6. The Premise


Premise is a thing that divides, like plotters v pantsters, black v white, or even Brexit losers and winners. Ok, maybe not quite that extreme. I haven’t studied all the arguments for and against but, I know I want one for this story. Premise nearly always gets a mention in ‘how to write’ books and I even have a whole book dedicated to the subject. However, as I just want to find one and then get on with writing; I’m going to use the method in the book below to reel it in.


The book is waffle free and seems to cover everything essential. I would recommend it above any of my others. It is also quite funny. My wife bought it in a charity shop for a quid.



Biggest benefit I see is it will tell me what belongs in the story and what doesn’t. Save time, produce a tight story, and I won’t have to murder those brilliant bits of writing that just can’t be shoe-horned in because they don’t belong. A bloke called Lajos Egri says that every line of dialogue, every bit of narrative, every sentence, every word should contribute towards proving the premise.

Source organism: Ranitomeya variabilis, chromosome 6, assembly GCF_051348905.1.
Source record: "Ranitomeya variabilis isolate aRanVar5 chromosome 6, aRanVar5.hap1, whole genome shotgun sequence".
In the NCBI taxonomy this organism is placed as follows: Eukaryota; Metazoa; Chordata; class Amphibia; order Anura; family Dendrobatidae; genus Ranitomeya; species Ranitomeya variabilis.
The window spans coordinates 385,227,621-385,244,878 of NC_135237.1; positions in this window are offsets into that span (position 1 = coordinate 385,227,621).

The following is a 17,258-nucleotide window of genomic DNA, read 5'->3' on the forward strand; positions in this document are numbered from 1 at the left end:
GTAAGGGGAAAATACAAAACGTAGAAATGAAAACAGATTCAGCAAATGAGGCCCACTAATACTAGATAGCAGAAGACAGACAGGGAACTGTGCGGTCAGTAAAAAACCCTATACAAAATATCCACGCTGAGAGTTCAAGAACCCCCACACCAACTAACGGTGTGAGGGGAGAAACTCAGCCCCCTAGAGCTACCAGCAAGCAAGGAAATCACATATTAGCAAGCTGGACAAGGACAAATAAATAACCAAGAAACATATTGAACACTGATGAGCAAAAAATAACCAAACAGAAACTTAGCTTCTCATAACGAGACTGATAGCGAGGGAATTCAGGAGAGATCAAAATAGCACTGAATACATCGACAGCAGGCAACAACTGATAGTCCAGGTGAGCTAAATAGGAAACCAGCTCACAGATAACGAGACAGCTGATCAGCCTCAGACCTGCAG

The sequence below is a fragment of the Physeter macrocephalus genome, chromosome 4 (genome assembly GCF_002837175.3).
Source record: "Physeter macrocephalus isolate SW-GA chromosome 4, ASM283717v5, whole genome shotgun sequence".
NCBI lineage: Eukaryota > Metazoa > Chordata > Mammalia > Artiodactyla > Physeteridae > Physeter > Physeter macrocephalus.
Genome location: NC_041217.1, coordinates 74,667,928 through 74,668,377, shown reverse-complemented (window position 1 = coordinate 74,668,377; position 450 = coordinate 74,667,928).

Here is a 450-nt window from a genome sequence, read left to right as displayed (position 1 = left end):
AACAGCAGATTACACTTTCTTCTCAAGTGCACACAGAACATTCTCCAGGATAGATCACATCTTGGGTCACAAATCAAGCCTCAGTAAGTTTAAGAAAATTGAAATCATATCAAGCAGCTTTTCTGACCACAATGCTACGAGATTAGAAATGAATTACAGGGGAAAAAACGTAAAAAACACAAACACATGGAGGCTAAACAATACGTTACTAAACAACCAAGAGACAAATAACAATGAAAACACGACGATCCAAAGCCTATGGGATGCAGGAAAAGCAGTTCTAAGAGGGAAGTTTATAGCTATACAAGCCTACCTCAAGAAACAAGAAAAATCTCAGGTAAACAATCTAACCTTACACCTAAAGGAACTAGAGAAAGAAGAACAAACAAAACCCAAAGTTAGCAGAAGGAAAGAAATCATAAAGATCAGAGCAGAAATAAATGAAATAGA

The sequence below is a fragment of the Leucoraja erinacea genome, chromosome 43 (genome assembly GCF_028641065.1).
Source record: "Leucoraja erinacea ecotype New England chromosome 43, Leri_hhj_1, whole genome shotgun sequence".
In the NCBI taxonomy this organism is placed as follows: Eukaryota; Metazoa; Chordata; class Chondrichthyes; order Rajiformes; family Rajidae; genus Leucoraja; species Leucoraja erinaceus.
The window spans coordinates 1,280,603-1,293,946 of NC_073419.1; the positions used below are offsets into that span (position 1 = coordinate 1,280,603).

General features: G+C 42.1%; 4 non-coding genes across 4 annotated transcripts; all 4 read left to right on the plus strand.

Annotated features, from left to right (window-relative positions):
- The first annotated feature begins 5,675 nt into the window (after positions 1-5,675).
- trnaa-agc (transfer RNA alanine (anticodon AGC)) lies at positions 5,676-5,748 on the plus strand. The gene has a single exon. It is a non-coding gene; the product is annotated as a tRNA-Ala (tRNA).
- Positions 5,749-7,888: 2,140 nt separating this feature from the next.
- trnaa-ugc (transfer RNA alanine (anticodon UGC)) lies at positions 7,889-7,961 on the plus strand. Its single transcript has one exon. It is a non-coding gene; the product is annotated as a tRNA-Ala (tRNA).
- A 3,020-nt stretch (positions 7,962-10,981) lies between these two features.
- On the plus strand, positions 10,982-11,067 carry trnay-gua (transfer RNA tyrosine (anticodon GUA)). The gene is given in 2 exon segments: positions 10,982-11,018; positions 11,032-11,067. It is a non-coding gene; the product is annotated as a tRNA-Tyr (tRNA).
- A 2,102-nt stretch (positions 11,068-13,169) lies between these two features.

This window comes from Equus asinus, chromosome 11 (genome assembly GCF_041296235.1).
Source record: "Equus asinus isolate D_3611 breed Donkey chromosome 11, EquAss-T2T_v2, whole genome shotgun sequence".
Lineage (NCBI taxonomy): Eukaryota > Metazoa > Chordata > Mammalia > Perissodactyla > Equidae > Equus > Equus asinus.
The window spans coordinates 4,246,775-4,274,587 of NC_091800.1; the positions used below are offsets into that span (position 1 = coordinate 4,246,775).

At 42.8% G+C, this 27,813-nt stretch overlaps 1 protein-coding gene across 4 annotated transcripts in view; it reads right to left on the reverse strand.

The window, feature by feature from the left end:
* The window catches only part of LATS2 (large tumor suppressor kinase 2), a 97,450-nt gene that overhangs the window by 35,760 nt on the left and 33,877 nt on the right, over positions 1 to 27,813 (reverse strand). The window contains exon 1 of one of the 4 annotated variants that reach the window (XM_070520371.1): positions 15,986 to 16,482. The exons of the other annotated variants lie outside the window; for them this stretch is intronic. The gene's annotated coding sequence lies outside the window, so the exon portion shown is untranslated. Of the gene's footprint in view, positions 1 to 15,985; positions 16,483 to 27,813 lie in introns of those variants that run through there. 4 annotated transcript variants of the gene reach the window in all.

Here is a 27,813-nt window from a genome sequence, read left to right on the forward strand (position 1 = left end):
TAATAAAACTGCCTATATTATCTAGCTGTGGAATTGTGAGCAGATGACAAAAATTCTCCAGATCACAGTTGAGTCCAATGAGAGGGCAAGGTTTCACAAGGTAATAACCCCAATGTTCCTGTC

Take the premise below.


Ruthless ambition leads to death (Macbeth and many other stories)


An element, or trait, of a character which through a conflict leads to a conclusion. All premises have that ‘leads to’ part. For my premise Nathaniel provides the bit before the ‘leads to’ i.e.


Need for polygamy leads to ____


To fill in the last part is going to be fun; because it is creative. The story could go a million different ways. The aforementioned book recommends to just meditate on how it might go. It could end up anywhere, I really don’t know yet. I’m going to try a few meditations then pick the best result. It could ‘lead to’ death, or love, or fame, or just about anything. I need to bring the story to the best conclusion, it needs to transform Nathaniel from one pole to the other, he’s going to have to go through the grinder.


The completed premise will be the next blog and I think it may take a couple of days, maybe longer. See you then.

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